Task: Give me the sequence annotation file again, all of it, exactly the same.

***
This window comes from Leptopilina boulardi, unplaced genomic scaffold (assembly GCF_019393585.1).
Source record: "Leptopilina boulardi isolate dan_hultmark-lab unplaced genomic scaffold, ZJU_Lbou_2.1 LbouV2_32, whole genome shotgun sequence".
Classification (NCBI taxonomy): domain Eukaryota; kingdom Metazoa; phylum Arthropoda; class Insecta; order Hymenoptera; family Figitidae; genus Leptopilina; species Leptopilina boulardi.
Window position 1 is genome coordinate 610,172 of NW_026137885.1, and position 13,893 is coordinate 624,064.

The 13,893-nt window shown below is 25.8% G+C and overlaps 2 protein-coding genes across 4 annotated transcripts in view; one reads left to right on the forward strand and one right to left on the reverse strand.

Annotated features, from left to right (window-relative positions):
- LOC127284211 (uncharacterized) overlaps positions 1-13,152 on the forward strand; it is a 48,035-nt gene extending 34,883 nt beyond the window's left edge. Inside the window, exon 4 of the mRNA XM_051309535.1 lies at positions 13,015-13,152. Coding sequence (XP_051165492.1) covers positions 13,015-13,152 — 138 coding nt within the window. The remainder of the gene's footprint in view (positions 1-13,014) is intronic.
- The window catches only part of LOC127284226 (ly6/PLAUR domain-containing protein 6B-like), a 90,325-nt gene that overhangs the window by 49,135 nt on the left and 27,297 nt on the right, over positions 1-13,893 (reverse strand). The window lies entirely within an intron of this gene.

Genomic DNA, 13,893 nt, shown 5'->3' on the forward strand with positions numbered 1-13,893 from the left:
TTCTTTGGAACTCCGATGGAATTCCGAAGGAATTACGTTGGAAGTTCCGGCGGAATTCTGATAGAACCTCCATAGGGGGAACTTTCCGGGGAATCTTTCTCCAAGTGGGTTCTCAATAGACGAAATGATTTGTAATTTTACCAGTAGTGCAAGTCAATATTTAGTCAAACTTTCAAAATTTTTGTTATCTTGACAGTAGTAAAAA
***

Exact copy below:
This window comes from Leptopilina boulardi, unplaced genomic scaffold (assembly GCF_019393585.1).
Source record: "Leptopilina boulardi isolate dan_hultmark-lab unplaced genomic scaffold, ZJU_Lbou_2.1 LbouV2_32, whole genome shotgun sequence".
Classification (NCBI taxonomy): domain Eukaryota; kingdom Metazoa; phylum Arthropoda; class Insecta; order Hymenoptera; family Figitidae; genus Leptopilina; species Leptopilina boulardi.
Window position 1 is genome coordinate 610,172 of NW_026137885.1, and position 13,893 is coordinate 624,064.

The 13,893-nt window shown below is 25.8% G+C and overlaps 2 protein-coding genes across 4 annotated transcripts in view; one reads left to right on the forward strand and one right to left on the reverse strand.

Annotated features, from left to right (window-relative positions):
- LOC127284211 (uncharacterized) overlaps positions 1-13,152 on the forward strand; it is a 48,035-nt gene extending 34,883 nt beyond the window's left edge. Inside the window, exon 4 of the mRNA XM_051309535.1 lies at positions 13,015-13,152. Coding sequence (XP_051165492.1) covers positions 13,015-13,152 — 138 coding nt within the window. The remainder of the gene's footprint in view (positions 1-13,014) is intronic.
- The window catches only part of LOC127284226 (ly6/PLAUR domain-containing protein 6B-like), a 90,325-nt gene that overhangs the window by 49,135 nt on the left and 27,297 nt on the right, over positions 1-13,893 (reverse strand). The window lies entirely within an intron of this gene.

Genomic DNA, 13,893 nt, shown 5'->3' on the forward strand with positions numbered 1-13,893 from the left:
TTCTTTGGAACTCCGATGGAATTCCGAAGGAATTACGTTGGAAGTTCCGGCGGAATTCTGATAGAACCTCCATAGGGGGAACTTTCCGGGGAATCTTTCTCCAAGTGGGTTCTCAATAGACGAAATGATTTGTAATTTTACCAGTAGTGCAAGTCAATATTTAGTCAAACTTTCAAAATTTTTGTTATCTTGACAGTAGTAAAAA